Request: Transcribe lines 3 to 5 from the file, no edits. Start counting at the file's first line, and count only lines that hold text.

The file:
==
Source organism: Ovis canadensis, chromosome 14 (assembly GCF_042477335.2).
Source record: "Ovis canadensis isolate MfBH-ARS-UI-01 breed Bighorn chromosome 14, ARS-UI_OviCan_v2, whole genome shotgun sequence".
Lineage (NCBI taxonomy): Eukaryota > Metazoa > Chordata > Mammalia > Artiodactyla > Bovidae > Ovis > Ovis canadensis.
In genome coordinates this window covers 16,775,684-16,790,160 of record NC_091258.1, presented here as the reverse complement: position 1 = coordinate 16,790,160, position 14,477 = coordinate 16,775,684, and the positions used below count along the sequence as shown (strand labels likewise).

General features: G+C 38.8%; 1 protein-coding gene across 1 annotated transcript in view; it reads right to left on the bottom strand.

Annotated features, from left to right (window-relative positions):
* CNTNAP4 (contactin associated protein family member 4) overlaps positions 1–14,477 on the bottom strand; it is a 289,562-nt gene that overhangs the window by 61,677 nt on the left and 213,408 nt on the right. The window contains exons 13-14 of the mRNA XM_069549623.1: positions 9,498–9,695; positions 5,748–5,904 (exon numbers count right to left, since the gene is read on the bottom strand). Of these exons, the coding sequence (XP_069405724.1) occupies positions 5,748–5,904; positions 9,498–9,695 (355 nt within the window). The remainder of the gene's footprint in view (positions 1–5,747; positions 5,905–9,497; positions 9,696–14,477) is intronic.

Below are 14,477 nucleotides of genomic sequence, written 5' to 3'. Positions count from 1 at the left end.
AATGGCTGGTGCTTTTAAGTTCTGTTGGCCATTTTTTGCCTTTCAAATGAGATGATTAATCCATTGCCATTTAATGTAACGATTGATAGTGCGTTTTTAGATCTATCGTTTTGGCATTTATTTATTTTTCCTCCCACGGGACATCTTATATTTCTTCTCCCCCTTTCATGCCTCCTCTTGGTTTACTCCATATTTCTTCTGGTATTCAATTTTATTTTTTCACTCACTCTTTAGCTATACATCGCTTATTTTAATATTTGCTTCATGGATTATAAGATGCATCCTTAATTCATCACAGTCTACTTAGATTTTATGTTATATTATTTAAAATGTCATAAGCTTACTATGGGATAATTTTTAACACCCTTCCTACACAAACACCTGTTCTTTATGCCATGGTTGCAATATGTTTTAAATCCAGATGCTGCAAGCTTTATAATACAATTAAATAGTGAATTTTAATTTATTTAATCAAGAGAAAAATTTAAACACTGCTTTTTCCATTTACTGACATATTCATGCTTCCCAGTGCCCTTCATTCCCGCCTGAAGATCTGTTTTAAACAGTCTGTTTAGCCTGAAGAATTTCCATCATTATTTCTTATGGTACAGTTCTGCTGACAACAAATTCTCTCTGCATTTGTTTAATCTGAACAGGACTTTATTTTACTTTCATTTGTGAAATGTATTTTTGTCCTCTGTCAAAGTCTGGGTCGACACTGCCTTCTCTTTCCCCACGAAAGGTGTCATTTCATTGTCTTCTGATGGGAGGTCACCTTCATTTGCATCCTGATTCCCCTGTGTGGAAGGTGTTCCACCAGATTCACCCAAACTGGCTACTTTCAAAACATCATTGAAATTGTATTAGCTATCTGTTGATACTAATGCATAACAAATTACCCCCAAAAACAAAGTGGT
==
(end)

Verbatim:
Lineage (NCBI taxonomy): Eukaryota > Metazoa > Chordata > Mammalia > Artiodactyla > Bovidae > Ovis > Ovis canadensis.
In genome coordinates this window covers 16,775,684-16,790,160 of record NC_091258.1, presented here as the reverse complement: position 1 = coordinate 16,790,160, position 14,477 = coordinate 16,775,684, and the positions used below count along the sequence as shown (strand labels likewise).

General features: G+C 38.8%; 1 protein-coding gene across 1 annotated transcript in view; it reads right to left on the bottom strand.